Having control over the entire process, and not having to depend on others to decide how or when the story came out matched my working style, work ethics, and personality.  In addition, I never understood why someone who never gave birth to the story would understand it in a deeper level, enough to change parts of it (I’m not talking here about fixing gaps, and other valuable efforts/work of editors and the traditional industry in general).  I wanted the opportunity to craft the entire project, learn from it, and grow from it and with it.  The decision to self-publish was clear only after I understood that all I wanted was to have creative control if writing was going to be something that I would want to do for the long run, and possibly for the rest of my life.

I was aware that it would be a long, slow and tedious process, tons of work, and an exhausting venture, that is, if I was going to do it the right way, and not in a hurry to publish in digital or in print.  The need for getting published fast was not even an issue, when I considered the facts and information.  However, the need to control the process, the schedule, the dates, the story, the deadlines, the art, the release … and all the other issues that go along with it was what I seem to long for the more  I thought about the issue.

I have read about self-published authors who after selling many of their books successfully, have signed up with a well-known publisher.  I totally understand the need of having people taking care of the small details, sites, emails, and putting together a book … all that is a ton of work, and very difficult to do for one person, especially if that author has become a best-selling author; besides, it robs from the main purpose, which is writing the story, and many more stories to come.  So while creative control is a wonderful concept, it doesn’t come easy, and in an ideal scenario, the best of both worlds would be the “perfect balance,” if there is such a thing.  For now, I am very happy to have found my “balance” for the moment, and that is to have been able to understand and finally, make the decision of releasing my piled up novels in 2013.  In doing so, I go with the confidence and peace of mind that it is the right path for me and the decision has not been rushed by any external factors.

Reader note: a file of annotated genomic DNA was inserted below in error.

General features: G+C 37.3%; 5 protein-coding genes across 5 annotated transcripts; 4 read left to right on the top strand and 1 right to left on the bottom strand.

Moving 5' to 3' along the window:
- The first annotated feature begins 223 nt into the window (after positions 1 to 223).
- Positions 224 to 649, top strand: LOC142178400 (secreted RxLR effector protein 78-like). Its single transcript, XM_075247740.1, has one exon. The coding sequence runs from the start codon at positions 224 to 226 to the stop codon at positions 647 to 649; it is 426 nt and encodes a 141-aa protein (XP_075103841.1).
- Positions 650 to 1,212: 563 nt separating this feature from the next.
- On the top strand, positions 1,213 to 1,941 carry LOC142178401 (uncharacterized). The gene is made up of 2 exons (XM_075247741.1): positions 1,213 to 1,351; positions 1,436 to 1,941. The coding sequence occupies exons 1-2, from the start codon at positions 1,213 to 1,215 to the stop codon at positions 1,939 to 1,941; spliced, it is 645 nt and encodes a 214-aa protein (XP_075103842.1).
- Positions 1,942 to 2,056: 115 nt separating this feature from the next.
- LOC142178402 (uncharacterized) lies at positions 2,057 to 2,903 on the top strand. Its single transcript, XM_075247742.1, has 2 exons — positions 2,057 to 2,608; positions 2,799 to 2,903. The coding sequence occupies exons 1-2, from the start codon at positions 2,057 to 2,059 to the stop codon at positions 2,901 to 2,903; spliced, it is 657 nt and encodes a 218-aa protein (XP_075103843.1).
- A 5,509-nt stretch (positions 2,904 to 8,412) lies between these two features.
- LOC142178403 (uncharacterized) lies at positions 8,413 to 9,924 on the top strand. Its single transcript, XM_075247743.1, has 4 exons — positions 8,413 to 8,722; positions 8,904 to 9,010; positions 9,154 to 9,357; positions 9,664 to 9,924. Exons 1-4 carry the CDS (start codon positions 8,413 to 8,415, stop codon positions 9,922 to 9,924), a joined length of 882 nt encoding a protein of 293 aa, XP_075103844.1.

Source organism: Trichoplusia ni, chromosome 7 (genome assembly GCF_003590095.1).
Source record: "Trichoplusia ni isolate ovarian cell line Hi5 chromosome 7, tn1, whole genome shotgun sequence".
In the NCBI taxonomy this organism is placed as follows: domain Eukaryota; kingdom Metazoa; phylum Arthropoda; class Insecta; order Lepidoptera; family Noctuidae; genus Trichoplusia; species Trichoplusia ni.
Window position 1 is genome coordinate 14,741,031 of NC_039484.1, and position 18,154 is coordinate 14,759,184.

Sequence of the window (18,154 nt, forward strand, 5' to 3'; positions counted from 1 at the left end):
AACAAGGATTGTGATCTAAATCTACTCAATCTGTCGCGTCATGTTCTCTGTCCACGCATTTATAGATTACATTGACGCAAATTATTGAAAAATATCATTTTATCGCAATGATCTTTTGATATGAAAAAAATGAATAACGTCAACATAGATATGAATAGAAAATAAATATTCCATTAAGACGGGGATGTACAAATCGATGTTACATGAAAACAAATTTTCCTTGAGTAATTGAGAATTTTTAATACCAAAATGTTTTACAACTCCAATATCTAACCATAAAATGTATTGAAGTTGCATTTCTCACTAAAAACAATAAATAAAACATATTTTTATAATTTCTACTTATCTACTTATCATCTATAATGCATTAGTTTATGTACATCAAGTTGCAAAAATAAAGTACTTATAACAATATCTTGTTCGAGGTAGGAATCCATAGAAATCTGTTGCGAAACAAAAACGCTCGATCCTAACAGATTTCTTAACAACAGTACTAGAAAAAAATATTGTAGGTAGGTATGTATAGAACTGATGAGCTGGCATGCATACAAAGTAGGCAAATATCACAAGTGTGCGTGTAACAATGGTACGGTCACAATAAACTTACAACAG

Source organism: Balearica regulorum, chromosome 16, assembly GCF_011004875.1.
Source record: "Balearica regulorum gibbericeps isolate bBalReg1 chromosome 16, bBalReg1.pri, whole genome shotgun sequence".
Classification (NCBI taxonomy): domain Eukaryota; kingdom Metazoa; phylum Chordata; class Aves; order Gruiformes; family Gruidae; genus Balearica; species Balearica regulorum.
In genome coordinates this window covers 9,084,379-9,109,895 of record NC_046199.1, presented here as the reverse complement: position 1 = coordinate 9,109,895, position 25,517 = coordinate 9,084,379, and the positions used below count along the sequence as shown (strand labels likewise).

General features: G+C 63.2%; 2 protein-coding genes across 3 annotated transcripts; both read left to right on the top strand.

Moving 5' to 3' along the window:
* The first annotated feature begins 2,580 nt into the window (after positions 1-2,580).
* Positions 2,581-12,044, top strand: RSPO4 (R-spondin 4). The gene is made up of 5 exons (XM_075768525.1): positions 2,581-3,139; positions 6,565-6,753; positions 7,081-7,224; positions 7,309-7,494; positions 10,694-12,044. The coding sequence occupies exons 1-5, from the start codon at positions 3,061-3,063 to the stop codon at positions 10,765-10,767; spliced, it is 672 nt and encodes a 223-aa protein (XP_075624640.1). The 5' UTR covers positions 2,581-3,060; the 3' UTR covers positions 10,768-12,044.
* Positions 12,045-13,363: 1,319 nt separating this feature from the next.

Are you unsure of which path to take with your writing endeavor?  Are you torn between traditional venues and the rapidly evolving self-publishing industry?  Is this the only thing stopping you?  For me, it was, but once I understood what I wanted from my writing, the path became clear.  Ask yourself this question, “What do I want from my writing?”